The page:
A floodplain, or flood plain, is a flat or nearly flat land adjacent a stream or river that stretches from the banks of its channel to the base of the enclosing valley walls and experiences flooding during periods of high discharge. It includes the floodway, which consists of the stream channel and adjacent areas that carry flood flows, and the flood fringe, which are areas covered by the flood, but which do not experience a strong current. In other words, a floodplain is an area near a river or a stream which floods easily.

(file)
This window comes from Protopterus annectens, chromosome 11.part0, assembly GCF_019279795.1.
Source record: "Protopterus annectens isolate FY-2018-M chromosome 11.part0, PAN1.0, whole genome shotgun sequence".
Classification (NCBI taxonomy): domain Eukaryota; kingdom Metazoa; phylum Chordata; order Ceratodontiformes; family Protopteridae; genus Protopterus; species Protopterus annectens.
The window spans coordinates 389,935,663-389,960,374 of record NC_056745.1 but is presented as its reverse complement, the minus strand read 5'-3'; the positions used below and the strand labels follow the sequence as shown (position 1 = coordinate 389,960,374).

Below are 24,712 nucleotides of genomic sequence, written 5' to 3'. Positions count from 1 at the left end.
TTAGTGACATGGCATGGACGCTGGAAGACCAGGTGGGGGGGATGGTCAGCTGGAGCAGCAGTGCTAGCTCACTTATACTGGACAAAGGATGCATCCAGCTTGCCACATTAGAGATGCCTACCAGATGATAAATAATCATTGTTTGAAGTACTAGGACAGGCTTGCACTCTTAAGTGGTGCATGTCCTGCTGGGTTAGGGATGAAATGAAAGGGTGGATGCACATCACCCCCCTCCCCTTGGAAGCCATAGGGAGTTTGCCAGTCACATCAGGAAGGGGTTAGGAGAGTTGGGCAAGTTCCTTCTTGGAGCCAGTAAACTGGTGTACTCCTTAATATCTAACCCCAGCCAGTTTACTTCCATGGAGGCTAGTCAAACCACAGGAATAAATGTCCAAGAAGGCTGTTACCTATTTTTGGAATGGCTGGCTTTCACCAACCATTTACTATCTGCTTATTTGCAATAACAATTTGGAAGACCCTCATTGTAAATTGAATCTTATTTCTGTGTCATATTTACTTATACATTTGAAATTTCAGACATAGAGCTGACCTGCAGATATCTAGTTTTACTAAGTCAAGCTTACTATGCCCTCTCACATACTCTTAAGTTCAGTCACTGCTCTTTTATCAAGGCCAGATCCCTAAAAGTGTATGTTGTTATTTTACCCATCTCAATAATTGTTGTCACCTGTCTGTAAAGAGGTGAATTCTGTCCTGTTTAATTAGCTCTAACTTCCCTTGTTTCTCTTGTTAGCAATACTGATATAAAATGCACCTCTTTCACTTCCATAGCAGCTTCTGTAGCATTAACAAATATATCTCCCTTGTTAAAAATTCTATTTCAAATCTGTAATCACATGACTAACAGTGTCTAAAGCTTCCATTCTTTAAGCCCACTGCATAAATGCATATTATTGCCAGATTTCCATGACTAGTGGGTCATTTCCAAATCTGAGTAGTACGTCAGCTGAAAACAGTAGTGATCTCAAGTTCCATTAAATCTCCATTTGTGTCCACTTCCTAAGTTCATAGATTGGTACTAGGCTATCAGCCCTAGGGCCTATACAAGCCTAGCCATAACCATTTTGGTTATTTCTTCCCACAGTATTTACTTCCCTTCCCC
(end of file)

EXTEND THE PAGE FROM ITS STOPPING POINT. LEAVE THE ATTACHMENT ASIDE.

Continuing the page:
Flood plains are made by a meander eroding sideways as it travels downstream. When a river breaks its banks and floods, it leaves behind layers of rock and mud. These gradually build up to create the floor of the flood plain. Floodplains generally contain unconsolidated sediments, often extending below the bed of the stream. These are accumulations of sand, gravel, loam, silt, and/or clay, and are often important aquifers, the water drawn from them being pre-filtered compared to the water in the river.
Source: en.wikipedia.org/wiki/Floodplain - 13.03.2012
The back light of the setting sun gives a special glint to this pasture landscape.